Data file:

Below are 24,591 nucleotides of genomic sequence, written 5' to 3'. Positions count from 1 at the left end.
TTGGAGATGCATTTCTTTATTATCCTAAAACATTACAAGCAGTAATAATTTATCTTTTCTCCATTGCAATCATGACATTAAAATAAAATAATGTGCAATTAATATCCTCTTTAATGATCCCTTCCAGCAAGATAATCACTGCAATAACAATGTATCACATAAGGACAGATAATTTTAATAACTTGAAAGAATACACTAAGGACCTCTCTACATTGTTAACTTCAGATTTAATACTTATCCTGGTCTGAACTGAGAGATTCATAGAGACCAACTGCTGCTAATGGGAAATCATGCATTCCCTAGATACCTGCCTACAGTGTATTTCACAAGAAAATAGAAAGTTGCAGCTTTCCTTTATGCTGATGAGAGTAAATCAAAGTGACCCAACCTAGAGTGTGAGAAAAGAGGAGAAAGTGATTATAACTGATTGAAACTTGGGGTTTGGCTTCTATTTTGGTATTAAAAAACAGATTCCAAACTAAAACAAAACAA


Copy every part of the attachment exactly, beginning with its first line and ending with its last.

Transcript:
Below are 24,591 nucleotides of genomic sequence, written 5' to 3'. Positions count from 1 at the left end.
TTGGAGATGCATTTCTTTATTATCCTAAAACATTACAAGCAGTAATAATTTATCTTTTCTCCATTGCAATCATGACATTAAAATAAAATAATGTGCAATTAATATCCTCTTTAATGATCCCTTCCAGCAAGATAATCACTGCAATAACAATGTATCACATAAGGACAGATAATTTTAATAACTTGAAAGAATACACTAAGGACCTCTCTACATTGTTAACTTCAGATTTAATACTTATCCTGGTCTGAACTGAGAGATTCATAGAGACCAACTGCTGCTAATGGGAAATCATGCATTCCCTAGATACCTGCCTACAGTGTATTTCACAAGAAAATAGAAAGTTGCAGCTTTCCTTTATGCTGATGAGAGTAAATCAAAGTGACCCAACCTAGAGTGTGAGAAAAGAGGAGAAAGTGATTATAACTGATTGAAACTTGGGGTTTGGCTTCTATTTTGGTATTAAAAAACAGATTCCAAACTAAAACAAAACAA